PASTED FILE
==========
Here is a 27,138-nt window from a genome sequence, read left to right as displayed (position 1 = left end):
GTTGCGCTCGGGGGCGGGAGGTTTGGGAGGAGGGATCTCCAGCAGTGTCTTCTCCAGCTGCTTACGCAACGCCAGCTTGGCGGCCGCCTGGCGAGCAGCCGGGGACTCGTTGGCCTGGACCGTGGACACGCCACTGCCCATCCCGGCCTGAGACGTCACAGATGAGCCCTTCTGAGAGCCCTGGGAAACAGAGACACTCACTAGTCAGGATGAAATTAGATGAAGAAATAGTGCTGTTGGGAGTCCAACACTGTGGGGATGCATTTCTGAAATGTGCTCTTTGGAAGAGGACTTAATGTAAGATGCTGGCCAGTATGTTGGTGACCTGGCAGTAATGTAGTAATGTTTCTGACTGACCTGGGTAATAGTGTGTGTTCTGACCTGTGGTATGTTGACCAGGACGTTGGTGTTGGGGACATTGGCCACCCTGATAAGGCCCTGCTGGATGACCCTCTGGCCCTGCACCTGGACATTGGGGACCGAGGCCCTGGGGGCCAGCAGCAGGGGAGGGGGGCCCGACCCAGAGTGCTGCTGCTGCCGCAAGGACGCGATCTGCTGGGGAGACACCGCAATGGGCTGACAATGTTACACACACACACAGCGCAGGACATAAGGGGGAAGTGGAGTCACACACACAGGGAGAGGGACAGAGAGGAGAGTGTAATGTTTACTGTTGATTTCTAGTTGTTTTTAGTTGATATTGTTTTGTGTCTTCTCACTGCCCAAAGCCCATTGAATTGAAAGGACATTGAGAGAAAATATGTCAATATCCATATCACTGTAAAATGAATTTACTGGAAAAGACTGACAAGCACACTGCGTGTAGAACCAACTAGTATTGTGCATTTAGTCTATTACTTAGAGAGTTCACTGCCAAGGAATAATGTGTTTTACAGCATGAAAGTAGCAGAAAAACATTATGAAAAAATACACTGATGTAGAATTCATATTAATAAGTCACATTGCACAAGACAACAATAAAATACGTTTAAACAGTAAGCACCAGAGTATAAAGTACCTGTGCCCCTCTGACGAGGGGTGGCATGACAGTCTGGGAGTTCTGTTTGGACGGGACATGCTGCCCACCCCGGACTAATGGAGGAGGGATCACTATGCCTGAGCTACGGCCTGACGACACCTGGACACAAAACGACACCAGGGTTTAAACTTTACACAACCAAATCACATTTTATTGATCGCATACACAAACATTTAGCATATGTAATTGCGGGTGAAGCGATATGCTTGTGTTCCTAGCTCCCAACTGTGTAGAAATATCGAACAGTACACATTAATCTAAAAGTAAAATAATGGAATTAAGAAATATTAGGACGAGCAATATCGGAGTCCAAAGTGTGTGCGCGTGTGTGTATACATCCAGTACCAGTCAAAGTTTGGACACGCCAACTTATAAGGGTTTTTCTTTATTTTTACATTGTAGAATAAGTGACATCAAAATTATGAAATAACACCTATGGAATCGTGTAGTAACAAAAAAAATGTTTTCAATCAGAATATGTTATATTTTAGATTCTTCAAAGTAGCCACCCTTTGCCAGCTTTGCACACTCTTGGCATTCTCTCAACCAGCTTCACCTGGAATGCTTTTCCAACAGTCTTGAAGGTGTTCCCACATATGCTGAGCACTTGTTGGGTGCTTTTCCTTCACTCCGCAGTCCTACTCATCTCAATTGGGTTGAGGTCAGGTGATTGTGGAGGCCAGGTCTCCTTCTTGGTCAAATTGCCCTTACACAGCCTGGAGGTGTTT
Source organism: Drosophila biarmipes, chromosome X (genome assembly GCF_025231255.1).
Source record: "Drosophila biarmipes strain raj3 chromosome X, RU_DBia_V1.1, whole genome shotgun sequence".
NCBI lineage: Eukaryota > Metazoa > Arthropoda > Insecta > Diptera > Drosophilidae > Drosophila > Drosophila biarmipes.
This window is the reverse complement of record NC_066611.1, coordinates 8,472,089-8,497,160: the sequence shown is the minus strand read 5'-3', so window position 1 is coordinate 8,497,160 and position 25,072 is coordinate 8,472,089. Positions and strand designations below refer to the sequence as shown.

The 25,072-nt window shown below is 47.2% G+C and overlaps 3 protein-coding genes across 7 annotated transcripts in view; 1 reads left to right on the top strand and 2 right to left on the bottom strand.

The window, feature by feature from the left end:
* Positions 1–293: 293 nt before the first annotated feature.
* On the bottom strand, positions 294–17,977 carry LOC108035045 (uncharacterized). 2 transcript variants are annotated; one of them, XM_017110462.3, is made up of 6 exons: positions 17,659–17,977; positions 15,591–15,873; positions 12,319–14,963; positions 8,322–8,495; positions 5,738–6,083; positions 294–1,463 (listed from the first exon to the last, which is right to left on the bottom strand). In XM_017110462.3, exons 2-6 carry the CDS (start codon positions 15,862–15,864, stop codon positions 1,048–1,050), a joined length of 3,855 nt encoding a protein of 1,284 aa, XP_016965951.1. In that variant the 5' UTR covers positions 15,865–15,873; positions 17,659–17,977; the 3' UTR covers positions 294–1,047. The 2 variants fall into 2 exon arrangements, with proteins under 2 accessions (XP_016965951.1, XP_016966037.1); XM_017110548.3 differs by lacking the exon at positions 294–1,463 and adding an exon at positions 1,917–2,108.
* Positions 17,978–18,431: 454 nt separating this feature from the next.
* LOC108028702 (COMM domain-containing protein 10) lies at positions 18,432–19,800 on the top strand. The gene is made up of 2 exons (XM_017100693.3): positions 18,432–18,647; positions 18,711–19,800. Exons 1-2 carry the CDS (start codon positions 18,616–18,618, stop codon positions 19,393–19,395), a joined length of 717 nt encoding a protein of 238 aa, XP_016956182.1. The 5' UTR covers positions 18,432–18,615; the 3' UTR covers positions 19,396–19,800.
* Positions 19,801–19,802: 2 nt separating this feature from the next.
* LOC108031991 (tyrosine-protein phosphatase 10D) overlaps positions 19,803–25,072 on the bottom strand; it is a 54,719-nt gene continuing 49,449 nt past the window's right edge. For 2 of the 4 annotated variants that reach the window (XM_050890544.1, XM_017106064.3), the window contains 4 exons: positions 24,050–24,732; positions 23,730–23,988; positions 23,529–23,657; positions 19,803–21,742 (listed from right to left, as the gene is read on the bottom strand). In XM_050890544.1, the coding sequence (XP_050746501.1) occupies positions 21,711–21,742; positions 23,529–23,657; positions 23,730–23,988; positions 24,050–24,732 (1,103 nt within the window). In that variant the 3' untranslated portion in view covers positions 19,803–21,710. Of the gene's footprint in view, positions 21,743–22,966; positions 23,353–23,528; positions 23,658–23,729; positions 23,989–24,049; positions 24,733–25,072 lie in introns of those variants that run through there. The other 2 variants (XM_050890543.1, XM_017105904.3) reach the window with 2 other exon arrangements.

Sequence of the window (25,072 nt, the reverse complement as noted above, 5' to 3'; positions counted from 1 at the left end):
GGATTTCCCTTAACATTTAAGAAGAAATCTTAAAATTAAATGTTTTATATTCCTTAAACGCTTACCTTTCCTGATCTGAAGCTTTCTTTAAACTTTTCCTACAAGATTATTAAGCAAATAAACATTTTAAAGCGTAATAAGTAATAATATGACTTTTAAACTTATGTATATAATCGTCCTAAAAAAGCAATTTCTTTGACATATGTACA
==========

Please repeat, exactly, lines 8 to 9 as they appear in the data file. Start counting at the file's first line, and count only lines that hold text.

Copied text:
The window, feature by feature from the left end:
* Positions 1–293: 293 nt before the first annotated feature.